Equation for a summed series with a limit

Hi,

I'm completely new to this. I am a software developer and haven't had the calculus books open for about a quarter of a century so I do aplologize if this is not in the correct forum. Further I'm not even sure if the question is phrased correctly.

I'm basically trying to figure out the value of the summed series

where there are x elements in the series as x gets large. d and r are constants.

Hoping you can help or point me in the right direction.

Cheers,

Colin.

Re: Equation for a summed series with a limit

I've taken my project to the next step using the equation you provided earlier and my next hurdle occurs with the addition of a second variable r2 and substituting the denominator of the original equation as the d variable in your solution. The latex probably explains better what I’m chasing;

Is this still a Riemann sum?

If I've got this right this should also converge to around 0.06 for d=4 and r = 1.

Re: Equation for a summed series with a limit

Quote:

Originally Posted by

**ColinJ** I've taken my project to the next step using the equation you provided earlier and my next hurdle occurs with the addition of a second variable r2 and substituting the denominator of the original equation as the d variable in your solution. The latex probably explains better what I’m chasing;

Is this still a Riemann sum?

If I've got this right this should also converge to around 0.06 for d=4 and r = 1.

Yes it is still a Riemann sum, and the limit is equal to the integral

That is a far more elaborate integral than the one in the previous problem, and I doubt whether it is possible to give the answer in a closed form. For particular values of d, r_1 and r_2, you can presumably get Mathematica or Wolfram to churn out an answer.

Re: Equation for a summed series with a limit

Hi,

I've spent a fair amount of time on my project and discovered that I need another term in the denominator (as below).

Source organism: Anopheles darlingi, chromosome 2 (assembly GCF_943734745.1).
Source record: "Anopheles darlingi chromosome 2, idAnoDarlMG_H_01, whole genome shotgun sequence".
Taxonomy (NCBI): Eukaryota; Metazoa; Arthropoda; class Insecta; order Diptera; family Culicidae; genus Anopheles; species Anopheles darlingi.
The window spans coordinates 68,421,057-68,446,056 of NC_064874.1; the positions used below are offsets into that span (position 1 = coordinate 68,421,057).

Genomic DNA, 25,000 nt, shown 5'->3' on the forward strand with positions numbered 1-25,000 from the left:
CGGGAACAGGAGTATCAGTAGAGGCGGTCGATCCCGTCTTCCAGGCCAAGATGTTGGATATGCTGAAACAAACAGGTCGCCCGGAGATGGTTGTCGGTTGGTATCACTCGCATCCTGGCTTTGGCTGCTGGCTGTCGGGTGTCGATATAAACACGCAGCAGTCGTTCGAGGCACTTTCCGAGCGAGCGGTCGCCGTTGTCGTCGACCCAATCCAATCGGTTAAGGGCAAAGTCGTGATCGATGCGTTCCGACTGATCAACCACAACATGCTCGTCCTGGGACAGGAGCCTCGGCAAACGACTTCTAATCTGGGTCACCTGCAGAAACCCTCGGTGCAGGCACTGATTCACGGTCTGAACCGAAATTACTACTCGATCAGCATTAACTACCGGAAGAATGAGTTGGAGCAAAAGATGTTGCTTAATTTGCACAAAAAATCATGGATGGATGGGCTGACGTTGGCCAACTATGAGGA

I'm guessing this becomes the integral;

.

But, I can't for the life of me solve this thing. Any help is appreciated once again. I'm fairly sure it converges to around 0.0412468 for d = 5 and r = 1.

Regards,

Colin.

Re: Equation for a summed series with a limit

Quote:

Originally Posted by

**ColinJ** Hi,

I've spent a fair amount of time on my project and discovered that I need another term in the denominator (as below).

I'm guessing this becomes the integral;

.

But, I can't for the life of me solve this thing. Any help is appreciated once again. I'm fairly sure it converges to around 0.0412468 for d = 5 and r = 1.

You are right about the integral. As it happens, this complicated-looking integral can be evaluated fairly easily by using complex numbers and the method of contour integration. If you make the substitution then the integral becomes

(**)

where the integral is taken round the unit circle C. If then Cauchy's integral formula gives the answer as (I have skipped all the details of the calculation). If d=5 and r=1, that becomes fairly close to the answer that you wanted.

(**) **Edit. **I have just seen that this integral looks confusing. The "dz" in the numerator is just the usual notation for an integral with respect to z, but in the denominator "d" is a constant and " " means d times z squared.

Re: Equation for a summed series with a limit

Thanks once again.

My fault on that confusing integral. Obviously d is an inappropriate variable where integrals are involved. And, I have some reading to do.

Much appreciated.

Re: Equation for a summed series with a limit

would you mind posting some of the details of the calculation? i cant follow (at least the algebra) in converting from to z.

i got to a point like this and gave up:

after making the substitution.

though i think i may be hijacking this thread.. if i am please correct me.

Quote:

Originally Posted by

**Opalg** You are right about the integral. As it happens, this complicated-looking integral can be evaluated fairly easily by using complex numbers and the method of

contour integration. If you make the substitution

then the integral becomes

(**)

where the integral is taken round the unit circle C. If

then Cauchy's integral formula gives the answer as

(I have skipped all the details of the calculation). If d=5 and r=1, that becomes

fairly close to the answer that you wanted.

(**)

**Edit. **I have just seen that this integral looks confusing. The "dz" in the numerator is just the usual notation for an integral with respect to z, but in the denominator "d" is a constant and "

" means d times z squared.

Re: Equation for a summed series with a limit